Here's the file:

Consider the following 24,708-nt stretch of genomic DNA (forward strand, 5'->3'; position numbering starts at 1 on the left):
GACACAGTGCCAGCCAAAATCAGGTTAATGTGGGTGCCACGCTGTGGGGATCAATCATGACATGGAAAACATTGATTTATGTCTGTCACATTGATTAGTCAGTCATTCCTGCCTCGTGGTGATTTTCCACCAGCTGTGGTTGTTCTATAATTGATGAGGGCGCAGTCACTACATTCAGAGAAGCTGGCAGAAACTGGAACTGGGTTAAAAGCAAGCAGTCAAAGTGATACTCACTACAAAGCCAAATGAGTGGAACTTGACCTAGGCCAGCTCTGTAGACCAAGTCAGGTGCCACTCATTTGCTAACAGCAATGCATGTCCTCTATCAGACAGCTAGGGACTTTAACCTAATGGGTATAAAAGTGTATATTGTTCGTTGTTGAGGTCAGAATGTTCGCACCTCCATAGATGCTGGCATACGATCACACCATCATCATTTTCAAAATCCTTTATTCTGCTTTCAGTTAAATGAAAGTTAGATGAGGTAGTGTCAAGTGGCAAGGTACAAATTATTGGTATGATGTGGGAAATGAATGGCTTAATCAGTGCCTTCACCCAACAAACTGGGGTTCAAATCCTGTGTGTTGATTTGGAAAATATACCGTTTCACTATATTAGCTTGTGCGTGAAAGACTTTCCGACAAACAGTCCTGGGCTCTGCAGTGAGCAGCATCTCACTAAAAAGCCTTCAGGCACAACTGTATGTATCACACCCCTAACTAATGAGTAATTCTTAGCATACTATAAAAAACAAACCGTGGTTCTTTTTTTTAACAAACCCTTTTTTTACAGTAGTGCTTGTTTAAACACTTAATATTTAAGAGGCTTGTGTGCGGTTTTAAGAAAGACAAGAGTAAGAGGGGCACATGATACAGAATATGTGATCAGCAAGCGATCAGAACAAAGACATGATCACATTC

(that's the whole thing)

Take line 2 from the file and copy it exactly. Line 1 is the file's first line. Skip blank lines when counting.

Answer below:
GACACAGTGCCAGCCAAAATCAGGTTAATGTGGGTGCCACGCTGTGGGGATCAATCATGACATGGAAAACATTGATTTATGTCTGTCACATTGATTAGTCAGTCATTCCTGCCTCGTGGTGATTTTCCACCAGCTGTGGTTGTTCTATAATTGATGAGGGCGCAGTCACTACATTCAGAGAAGCTGGCAGAAACTGGAACTGGGTTAAAAGCAAGCAGTCAAAGTGATACTCACTACAAAGCCAAATGAGTGGAACTTGACCTAGGCCAGCTCTGTAGACCAAGTCAGGTGCCACTCATTTGCTAACAGCAATGCATGTCCTCTATCAGACAGCTAGGGACTTTAACCTAATGGGTATAAAAGTGTATATTGTTCGTTGTTGAGGTCAGAATGTTCGCACCTCCATAGATGCTGGCATACGATCACACCATCATCATTTTCAAAATCCTTTATTCTGCTTTCAGTTAAATGAAAGTTAGATGAGGTAGTGTCAAGTGGCAAGGTACAAATTATTGGTATGATGTGGGAAATGAATGGCTTAATCAGTGCCTTCACCCAACAAACTGGGGTTCAAATCCTGTGTGTTGATTTGGAAAATATACCGTTTCACTATATTAGCTTGTGCGTGAAAGACTTTCCGACAAACAGTCCTGGGCTCTGCAGTGAGCAGCATCTCACTAAAAAGCCTTCAGGCACAACTGTATGTATCACACCCCTAACTAATGAGTAATTCTTAGCATACTATAAAAAACAAACCGTGGTTCTTTTTTTTAACAAACCCTTTTTTTACAGTAGTGCTTGTTTAAACACTTAATATTTAAGAGGCTTGTGTGCGGTTTTAAGAAAGACAAGAGTAAGAGGGGCACATGATACAGAATATGTGATCAGCAAGCGATCAGAACAAAGACATGATCACATTC